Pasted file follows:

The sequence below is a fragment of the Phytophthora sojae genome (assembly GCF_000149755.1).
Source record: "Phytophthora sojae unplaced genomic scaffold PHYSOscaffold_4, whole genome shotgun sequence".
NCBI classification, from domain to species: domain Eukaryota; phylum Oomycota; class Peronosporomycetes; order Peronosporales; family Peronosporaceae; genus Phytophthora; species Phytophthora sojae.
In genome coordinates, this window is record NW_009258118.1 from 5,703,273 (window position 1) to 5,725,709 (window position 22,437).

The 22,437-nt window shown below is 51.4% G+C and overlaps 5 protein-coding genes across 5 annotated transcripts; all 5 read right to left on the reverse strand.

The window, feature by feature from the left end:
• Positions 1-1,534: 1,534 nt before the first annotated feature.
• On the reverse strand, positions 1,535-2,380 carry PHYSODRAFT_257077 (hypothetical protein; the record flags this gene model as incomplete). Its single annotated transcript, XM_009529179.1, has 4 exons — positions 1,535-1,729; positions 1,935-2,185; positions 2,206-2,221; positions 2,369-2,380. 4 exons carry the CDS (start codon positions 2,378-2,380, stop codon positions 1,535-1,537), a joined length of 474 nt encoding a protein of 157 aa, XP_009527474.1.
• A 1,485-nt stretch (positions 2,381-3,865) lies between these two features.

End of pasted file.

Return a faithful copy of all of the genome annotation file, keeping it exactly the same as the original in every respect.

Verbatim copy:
The sequence below is a fragment of the Phytophthora sojae genome (assembly GCF_000149755.1).
Source record: "Phytophthora sojae unplaced genomic scaffold PHYSOscaffold_4, whole genome shotgun sequence".
NCBI classification, from domain to species: domain Eukaryota; phylum Oomycota; class Peronosporomycetes; order Peronosporales; family Peronosporaceae; genus Phytophthora; species Phytophthora sojae.
In genome coordinates, this window is record NW_009258118.1 from 5,703,273 (window position 1) to 5,725,709 (window position 22,437).

The 22,437-nt window shown below is 51.4% G+C and overlaps 5 protein-coding genes across 5 annotated transcripts; all 5 read right to left on the reverse strand.

The window, feature by feature from the left end:
• Positions 1-1,534: 1,534 nt before the first annotated feature.
• On the reverse strand, positions 1,535-2,380 carry PHYSODRAFT_257077 (hypothetical protein; the record flags this gene model as incomplete). Its single annotated transcript, XM_009529179.1, has 4 exons — positions 1,535-1,729; positions 1,935-2,185; positions 2,206-2,221; positions 2,369-2,380. 4 exons carry the CDS (start codon positions 2,378-2,380, stop codon positions 1,535-1,537), a joined length of 474 nt encoding a protein of 157 aa, XP_009527474.1.
• A 1,485-nt stretch (positions 2,381-3,865) lies between these two features.